A PAIR of pupils from Eastwood High School are on busy on the campaign trail for the Scottish Youth Parliament.
Nicole Dempster (16) and Neil Wood (14) both want to be the voice of East Renfrewshire young people at national level.
They are set to be elected to the SYP alongside Christopher Quinn, 20, of Barrhead.
Nicole, from Newton Mearns, is taking on the role currently studying for highers in English, maths, history, French and drama. She is also taking part in an SQA Scottish Youth Parliament course.
She told The Extra: “I want to engage with young people at both a local and national level.
“I am to represent the needs and wants of young people in my area, acting as a voice for them,
“I would do this through consulting a variety of young people, aiming to be inclusive to all young people in my constituency.”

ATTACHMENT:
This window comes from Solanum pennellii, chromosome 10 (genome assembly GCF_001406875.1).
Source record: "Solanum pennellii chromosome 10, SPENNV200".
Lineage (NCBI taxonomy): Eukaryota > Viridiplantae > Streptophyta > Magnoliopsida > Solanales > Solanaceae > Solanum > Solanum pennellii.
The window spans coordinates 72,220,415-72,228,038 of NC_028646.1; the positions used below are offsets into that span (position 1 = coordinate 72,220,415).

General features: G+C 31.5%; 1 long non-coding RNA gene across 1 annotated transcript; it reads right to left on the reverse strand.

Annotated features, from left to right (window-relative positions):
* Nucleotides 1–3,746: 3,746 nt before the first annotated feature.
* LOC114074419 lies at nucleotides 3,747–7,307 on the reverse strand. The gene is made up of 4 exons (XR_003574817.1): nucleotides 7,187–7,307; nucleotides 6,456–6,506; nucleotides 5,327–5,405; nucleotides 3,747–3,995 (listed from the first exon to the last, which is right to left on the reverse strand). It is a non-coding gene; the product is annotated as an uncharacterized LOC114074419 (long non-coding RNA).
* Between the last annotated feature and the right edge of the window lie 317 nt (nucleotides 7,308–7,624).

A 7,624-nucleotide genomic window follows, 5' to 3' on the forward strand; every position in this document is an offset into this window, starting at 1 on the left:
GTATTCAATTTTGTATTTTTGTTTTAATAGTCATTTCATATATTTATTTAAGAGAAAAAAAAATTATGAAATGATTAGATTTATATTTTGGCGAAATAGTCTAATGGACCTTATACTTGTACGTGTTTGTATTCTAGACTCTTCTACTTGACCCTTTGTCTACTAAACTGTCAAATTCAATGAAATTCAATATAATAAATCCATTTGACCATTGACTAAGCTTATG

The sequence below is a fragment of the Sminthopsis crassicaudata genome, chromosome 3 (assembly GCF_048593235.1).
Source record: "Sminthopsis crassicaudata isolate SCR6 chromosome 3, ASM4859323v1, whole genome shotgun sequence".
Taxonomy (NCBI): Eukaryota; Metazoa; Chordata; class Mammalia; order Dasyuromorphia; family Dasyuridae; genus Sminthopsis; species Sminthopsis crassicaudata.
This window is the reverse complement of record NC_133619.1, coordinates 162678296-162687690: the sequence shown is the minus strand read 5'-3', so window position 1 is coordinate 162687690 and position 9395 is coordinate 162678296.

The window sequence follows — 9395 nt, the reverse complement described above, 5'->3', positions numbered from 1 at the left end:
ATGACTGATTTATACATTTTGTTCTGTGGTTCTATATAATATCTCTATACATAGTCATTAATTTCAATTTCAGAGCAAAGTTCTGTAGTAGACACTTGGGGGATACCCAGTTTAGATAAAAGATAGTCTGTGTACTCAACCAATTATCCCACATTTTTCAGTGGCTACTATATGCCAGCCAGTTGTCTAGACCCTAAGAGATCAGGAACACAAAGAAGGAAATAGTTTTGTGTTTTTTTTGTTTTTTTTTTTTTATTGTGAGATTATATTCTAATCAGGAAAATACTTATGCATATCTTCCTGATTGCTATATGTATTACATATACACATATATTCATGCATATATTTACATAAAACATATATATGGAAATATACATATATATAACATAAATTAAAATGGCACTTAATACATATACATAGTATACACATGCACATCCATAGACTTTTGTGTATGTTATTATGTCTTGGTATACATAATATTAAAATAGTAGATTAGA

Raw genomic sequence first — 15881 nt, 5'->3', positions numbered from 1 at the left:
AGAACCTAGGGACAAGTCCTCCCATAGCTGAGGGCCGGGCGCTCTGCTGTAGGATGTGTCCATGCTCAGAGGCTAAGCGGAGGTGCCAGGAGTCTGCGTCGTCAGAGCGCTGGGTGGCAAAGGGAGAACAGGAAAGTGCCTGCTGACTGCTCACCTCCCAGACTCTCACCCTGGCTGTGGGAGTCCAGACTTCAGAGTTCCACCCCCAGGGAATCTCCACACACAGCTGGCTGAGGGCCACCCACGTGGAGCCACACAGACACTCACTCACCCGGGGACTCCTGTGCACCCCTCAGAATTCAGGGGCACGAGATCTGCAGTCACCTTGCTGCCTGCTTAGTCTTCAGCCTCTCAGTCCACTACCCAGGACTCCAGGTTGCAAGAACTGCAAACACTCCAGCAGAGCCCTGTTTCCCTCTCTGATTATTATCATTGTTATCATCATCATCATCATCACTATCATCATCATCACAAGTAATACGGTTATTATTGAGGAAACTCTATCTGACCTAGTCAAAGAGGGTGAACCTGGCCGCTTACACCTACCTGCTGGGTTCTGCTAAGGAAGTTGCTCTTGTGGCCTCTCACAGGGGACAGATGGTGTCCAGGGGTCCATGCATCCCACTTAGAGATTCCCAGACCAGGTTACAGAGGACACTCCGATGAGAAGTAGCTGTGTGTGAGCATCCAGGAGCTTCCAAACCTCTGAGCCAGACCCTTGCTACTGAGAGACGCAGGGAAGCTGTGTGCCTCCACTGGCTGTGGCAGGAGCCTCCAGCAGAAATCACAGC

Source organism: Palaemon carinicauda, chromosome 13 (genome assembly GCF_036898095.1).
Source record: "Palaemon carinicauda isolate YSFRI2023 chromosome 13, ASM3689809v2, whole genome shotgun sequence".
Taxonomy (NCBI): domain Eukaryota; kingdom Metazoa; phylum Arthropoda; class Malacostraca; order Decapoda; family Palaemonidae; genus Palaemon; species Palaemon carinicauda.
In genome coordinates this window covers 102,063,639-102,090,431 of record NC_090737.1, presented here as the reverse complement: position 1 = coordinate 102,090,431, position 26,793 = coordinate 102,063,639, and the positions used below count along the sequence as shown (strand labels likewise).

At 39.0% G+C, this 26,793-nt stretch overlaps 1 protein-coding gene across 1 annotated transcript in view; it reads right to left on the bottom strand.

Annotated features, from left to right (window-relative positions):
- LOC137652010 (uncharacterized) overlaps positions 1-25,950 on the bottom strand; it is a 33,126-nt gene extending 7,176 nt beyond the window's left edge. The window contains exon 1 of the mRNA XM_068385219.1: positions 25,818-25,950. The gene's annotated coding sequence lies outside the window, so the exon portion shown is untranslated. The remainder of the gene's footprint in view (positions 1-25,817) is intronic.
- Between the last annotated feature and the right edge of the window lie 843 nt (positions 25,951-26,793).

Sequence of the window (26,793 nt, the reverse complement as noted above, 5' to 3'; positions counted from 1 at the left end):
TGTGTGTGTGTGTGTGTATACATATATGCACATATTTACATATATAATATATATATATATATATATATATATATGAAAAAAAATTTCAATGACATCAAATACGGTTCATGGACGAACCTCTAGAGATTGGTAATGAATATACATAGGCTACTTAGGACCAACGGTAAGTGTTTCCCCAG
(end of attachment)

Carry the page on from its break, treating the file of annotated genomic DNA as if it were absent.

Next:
Neil lives with his mum, dad and sister Amy, and is in third year.
He said: “I’m passionate about being an MSYP — I’m interested in politics and current affairs and would like to study it at uni.
“I’m very keen to see young people represented – I feel strongly that young people’s views need fair and proportionate representation in the primarily adult world of politics.”
The Scottish Youth Parliament was created 1999. Members are aged between 14 and 25 and are democratically elected.
It aims to listen and recognise issues that are most important to young people across Scotland and ensures their voices are heard by decision makers.
Members are elected for two years and the next term begins in April. Votes are cast online.
East Renfrewshire has three seats in the SYP. As there are only three candidates standing, they will all automatically become elected when polls closetoday (Thursday 14 March).
Eastwood MSP Ken Macintosh is impressed with the enthusiasm displayed by the candidates.
He told The Extra:“It is great to see two local people running for office in the Scottish youth parliament. It is more important than ever that we get young people actively engaged in politics.
“Less than half of 18-year-olds actively use their votes and many feel disenfranchised.
“If the SYP can help to find ways of engaging our young people, then it should be supported as much as possible.”